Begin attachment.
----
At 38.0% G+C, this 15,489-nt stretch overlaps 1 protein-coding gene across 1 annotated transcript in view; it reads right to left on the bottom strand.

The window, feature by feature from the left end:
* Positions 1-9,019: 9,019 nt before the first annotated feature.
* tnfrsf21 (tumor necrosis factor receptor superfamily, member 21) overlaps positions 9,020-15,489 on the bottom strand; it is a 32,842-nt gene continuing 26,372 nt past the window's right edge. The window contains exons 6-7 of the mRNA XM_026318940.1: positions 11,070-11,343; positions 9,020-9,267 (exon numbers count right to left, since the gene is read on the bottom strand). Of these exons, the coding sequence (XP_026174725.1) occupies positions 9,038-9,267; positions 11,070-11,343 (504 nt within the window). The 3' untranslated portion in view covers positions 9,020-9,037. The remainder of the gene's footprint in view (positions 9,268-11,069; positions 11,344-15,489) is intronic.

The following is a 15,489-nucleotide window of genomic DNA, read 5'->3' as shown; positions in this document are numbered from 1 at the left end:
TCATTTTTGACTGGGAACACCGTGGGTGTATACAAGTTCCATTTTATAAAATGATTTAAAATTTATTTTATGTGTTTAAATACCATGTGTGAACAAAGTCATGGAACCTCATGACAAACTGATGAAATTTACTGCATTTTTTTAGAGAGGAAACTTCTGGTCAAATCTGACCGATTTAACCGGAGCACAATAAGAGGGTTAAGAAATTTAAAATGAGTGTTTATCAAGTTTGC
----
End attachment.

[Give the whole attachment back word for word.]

At 38.0% G+C, this 15,489-nt stretch overlaps 1 protein-coding gene across 1 annotated transcript in view; it reads right to left on the bottom strand.

The window, feature by feature from the left end:
* Positions 1-9,019: 9,019 nt before the first annotated feature.
* tnfrsf21 (tumor necrosis factor receptor superfamily, member 21) overlaps positions 9,020-15,489 on the bottom strand; it is a 32,842-nt gene continuing 26,372 nt past the window's right edge. The window contains exons 6-7 of the mRNA XM_026318940.1: positions 11,070-11,343; positions 9,020-9,267 (exon numbers count right to left, since the gene is read on the bottom strand). Of these exons, the coding sequence (XP_026174725.1) occupies positions 9,038-9,267; positions 11,070-11,343 (504 nt within the window). The 3' untranslated portion in view covers positions 9,020-9,037. The remainder of the gene's footprint in view (positions 9,268-11,069; positions 11,344-15,489) is intronic.

The following is a 15,489-nucleotide window of genomic DNA, read 5'->3' as shown; positions in this document are numbered from 1 at the left end:
TCATTTTTGACTGGGAACACCGTGGGTGTATACAAGTTCCATTTTATAAAATGATTTAAAATTTATTTTATGTGTTTAAATACCATGTGTGAACAAAGTCATGGAACCTCATGACAAACTGATGAAATTTACTGCATTTTTTTAGAGAGGAAACTTCTGGTCAAATCTGACCGATTTAACCGGAGCACAATAAGAGGGTTAAGAAATTTAAAATGAGTGTTTATCAAGTTTGC